- Active Listening: The chatbot would demonstrate active listening skills by reflecting back on the person’s feelings and thoughts, acknowledging their concerns, and expressing empathy.
- Goal-setting: Based on the information gathered during the assessment, the chatbot would help the person set goals for the session and determine what they would like to achieve from the counseling session.
- Guided conversation: The chatbot would engage the person in a guided conversation to explore their feelings and help them gain insights into their challenges. This could involve using open-ended questions, reflecting on their emotions, and offering insights or perspectives.
- Skill-building: The chatbot could also offer skills and techniques for managing stress, anxiety, or other issues. This could include cognitive-behavioral techniques, mindfulness exercises, or breathing exercises.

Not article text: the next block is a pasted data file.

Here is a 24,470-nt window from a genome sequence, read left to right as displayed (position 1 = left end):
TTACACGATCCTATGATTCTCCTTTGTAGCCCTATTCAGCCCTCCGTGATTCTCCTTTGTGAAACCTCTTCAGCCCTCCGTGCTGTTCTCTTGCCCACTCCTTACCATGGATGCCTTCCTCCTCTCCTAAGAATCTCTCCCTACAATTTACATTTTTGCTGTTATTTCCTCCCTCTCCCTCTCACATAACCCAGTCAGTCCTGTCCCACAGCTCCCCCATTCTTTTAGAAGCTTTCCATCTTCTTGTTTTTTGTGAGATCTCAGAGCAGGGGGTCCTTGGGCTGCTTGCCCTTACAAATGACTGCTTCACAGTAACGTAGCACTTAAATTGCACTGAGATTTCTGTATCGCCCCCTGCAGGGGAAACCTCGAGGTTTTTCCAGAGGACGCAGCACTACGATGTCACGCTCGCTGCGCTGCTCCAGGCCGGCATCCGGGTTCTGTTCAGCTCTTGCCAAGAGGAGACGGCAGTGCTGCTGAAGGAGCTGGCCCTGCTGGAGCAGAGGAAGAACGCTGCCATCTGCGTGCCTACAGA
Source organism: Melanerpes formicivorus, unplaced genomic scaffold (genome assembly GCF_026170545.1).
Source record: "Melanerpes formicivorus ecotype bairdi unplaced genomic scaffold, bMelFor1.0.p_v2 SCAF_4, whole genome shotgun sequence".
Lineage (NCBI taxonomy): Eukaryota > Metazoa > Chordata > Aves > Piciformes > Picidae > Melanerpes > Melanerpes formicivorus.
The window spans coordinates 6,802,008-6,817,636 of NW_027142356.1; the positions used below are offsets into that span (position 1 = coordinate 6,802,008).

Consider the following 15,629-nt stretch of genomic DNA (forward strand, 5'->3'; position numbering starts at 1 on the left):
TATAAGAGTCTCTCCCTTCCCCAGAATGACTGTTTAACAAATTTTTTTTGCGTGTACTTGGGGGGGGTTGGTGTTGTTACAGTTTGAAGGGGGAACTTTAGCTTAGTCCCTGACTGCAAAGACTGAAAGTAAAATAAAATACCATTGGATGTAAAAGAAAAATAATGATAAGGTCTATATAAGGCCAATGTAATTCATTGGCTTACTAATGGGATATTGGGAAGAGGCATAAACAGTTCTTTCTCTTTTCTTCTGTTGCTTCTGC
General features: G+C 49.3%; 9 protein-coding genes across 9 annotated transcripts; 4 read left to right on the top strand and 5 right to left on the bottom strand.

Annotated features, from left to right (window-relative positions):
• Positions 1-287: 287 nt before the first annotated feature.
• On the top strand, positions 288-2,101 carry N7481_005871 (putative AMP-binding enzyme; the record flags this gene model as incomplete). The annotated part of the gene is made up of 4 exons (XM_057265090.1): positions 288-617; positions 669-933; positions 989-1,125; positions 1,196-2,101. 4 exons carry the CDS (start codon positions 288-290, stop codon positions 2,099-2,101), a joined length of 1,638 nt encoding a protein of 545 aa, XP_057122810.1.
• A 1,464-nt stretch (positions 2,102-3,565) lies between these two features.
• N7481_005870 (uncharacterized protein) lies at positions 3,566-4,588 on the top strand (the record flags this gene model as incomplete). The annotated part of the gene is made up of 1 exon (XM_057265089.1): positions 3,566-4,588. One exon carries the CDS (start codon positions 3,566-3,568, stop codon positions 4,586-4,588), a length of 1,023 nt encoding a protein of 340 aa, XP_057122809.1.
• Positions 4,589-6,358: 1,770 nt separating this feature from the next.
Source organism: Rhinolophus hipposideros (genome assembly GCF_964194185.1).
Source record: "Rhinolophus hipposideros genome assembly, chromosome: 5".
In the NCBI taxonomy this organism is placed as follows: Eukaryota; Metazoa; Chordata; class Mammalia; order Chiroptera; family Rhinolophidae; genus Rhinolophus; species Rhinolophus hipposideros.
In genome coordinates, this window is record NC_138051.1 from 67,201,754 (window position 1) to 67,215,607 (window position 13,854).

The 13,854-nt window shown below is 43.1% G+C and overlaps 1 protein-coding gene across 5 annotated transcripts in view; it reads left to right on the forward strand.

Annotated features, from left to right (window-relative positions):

- Conclusion: The chatbot would conclude the session by summarizing what was discussed, asking if the person has any further questions or concerns, and offering resources or referrals for additional support if needed.
It is important to note that while AI counseling services may be a useful tool for some, they cannot replace the benefits of human connection and support from a qualified therapist or counselor.’
Sounds like it has a reasonable grip on the whole counselling process, in theory at least.
In fact, people are already using generative chatbots for counselling, with mixed results. Some people have reported finding them really helpful for things like relationship advice, while others have suggested they can be harmful (one man in Belgium reportedly committed suicide after using a chatbot for several weeks). Most experts seem to agree that for moderate to severe mental health issues, these tools could be potentially harmful if not used under the supervision of a mental health professional.
As we’ve already seen, there are many potential risks and challenges we need to think through before we start to rely on these new AIs as they are really in their infancy when it comes to mental health support.
The pros and cons
Let’s start with the cons.
Instead of asking human experts about what they believe the risks and limitations of chatbot mental health tools are (there are a number of great articles out there on this topic), I thought I’d ask ChatGPT4. Here’s a list of the top 10 issues and limitations ChatGPT4 believes exist with current chatbot mental health tools: